Cognitive Behavioural Therapy (CBT) refers to a collection of therapeutic techniques that have been developed by mental health professionals over the past 40 years to help people with depression, anxiety and stress. The assumptions behind CBT are:
- Cognitive activity (thoughts, images and perceptions) affects mood and behaviour.
- Cognitive activity can be dysfunctional at times. Sometimes people make errors in their thinking or distort their perceptions of things. All people do this sometimes for different reasons. Some people do it a lot, which can lead to ongoing problems with mood and behaviour.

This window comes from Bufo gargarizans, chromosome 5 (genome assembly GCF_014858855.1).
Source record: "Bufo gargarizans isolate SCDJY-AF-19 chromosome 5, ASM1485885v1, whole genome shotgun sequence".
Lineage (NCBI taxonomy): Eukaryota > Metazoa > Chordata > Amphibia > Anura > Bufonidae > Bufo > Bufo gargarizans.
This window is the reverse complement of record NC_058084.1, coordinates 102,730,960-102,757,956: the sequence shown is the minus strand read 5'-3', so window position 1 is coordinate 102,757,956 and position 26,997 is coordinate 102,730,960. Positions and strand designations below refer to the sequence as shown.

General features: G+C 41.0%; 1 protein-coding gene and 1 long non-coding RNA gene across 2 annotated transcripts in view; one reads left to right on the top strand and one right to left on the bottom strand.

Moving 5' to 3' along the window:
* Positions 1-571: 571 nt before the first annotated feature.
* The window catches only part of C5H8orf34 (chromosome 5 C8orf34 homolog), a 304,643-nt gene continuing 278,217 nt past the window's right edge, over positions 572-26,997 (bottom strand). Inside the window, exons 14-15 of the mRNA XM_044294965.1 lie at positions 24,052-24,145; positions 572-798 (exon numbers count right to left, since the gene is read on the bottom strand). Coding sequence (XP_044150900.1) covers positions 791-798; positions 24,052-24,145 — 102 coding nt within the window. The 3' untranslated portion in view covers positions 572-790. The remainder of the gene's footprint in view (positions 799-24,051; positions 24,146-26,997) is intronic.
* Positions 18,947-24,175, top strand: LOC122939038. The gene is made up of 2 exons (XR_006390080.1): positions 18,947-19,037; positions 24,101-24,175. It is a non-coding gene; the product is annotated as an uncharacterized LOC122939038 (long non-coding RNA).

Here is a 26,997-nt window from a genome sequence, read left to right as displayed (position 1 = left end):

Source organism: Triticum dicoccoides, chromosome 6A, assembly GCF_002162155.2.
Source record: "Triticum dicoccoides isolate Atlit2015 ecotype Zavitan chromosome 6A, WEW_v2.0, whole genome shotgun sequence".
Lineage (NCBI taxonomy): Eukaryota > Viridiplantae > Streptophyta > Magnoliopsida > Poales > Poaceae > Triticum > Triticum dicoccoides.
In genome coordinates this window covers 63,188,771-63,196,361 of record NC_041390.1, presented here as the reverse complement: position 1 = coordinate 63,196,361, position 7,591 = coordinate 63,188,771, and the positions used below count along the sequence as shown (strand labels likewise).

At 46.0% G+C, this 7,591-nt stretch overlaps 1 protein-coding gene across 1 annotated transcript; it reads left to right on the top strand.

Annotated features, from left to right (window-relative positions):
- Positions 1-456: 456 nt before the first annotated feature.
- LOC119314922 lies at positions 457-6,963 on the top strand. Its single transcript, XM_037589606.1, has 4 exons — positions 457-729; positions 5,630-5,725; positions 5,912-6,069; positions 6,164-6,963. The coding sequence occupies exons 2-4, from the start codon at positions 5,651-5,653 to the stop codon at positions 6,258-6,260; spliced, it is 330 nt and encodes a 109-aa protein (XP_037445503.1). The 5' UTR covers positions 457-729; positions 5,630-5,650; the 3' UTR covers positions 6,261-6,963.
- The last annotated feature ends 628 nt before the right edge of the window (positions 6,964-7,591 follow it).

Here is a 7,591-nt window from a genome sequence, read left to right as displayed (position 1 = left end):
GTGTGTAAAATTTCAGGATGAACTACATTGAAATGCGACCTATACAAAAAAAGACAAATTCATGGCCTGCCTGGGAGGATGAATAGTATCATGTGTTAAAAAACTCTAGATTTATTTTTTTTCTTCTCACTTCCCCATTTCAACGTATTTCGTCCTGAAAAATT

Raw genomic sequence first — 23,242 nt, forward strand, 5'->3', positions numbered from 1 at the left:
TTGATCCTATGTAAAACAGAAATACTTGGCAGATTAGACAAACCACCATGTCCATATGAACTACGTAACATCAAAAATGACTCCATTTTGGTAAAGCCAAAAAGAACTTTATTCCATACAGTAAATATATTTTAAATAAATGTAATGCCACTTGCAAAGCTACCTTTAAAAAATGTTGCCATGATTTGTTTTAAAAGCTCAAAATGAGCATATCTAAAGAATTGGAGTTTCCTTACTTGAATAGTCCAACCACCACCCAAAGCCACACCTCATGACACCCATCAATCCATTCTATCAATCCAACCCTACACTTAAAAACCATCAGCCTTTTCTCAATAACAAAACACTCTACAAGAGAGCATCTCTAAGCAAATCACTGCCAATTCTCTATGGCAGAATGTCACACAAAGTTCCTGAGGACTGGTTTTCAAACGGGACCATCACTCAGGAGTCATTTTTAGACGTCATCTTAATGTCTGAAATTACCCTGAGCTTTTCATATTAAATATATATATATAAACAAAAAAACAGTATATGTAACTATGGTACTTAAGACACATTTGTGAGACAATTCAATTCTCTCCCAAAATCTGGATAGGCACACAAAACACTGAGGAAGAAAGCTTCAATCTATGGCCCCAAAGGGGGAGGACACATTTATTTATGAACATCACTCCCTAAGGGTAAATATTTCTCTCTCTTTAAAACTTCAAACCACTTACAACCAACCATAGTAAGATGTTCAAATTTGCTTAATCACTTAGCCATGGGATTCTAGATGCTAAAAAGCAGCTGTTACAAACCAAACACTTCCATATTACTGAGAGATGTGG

- Cognitive activity can be monitored and altered.
- Desired behaviour change can be brought about through cognitive change.
- People are active learners, not just passive recipients of environmental events; they create their own learning environment.
- CBT treatment goals center on creating new adaptive learning opportunities to overcome cognitive dysfunction.